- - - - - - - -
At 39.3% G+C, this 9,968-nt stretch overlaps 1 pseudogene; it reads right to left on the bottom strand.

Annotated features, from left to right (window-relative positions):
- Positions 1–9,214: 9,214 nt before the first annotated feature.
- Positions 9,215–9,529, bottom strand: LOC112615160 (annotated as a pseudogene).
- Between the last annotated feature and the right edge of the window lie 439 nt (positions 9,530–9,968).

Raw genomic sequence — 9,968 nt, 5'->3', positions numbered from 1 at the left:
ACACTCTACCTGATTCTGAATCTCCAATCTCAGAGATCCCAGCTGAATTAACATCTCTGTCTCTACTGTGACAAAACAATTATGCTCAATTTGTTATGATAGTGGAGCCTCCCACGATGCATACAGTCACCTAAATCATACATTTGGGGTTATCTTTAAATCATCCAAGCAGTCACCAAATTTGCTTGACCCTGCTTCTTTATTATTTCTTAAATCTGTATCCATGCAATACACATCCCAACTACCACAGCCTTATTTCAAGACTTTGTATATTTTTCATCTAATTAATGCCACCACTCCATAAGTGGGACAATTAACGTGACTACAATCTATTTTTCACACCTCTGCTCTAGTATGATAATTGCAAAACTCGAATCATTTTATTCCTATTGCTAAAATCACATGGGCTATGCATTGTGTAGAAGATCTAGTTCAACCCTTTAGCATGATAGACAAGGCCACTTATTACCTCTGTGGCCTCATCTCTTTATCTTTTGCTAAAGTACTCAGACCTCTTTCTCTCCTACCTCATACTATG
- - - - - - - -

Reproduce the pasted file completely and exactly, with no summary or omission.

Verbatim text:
At 39.3% G+C, this 9,968-nt stretch overlaps 1 pseudogene; it reads right to left on the bottom strand.

Annotated features, from left to right (window-relative positions):
- Positions 1–9,214: 9,214 nt before the first annotated feature.
- Positions 9,215–9,529, bottom strand: LOC112615160 (annotated as a pseudogene).
- Between the last annotated feature and the right edge of the window lie 439 nt (positions 9,530–9,968).

Raw genomic sequence — 9,968 nt, 5'->3', positions numbered from 1 at the left:
ACACTCTACCTGATTCTGAATCTCCAATCTCAGAGATCCCAGCTGAATTAACATCTCTGTCTCTACTGTGACAAAACAATTATGCTCAATTTGTTATGATAGTGGAGCCTCCCACGATGCATACAGTCACCTAAATCATACATTTGGGGTTATCTTTAAATCATCCAAGCAGTCACCAAATTTGCTTGACCCTGCTTCTTTATTATTTCTTAAATCTGTATCCATGCAATACACATCCCAACTACCACAGCCTTATTTCAAGACTTTGTATATTTTTCATCTAATTAATGCCACCACTCCATAAGTGGGACAATTAACGTGACTACAATCTATTTTTCACACCTCTGCTCTAGTATGATAATTGCAAAACTCGAATCATTTTATTCCTATTGCTAAAATCACATGGGCTATGCATTGTGTAGAAGATCTAGTTCAACCCTTTAGCATGATAGACAAGGCCACTTATTACCTCTGTGGCCTCATCTCTTTATCTTTTGCTAAAGTACTCAGACCTCTTTCTCTCCTACCTCATACTATG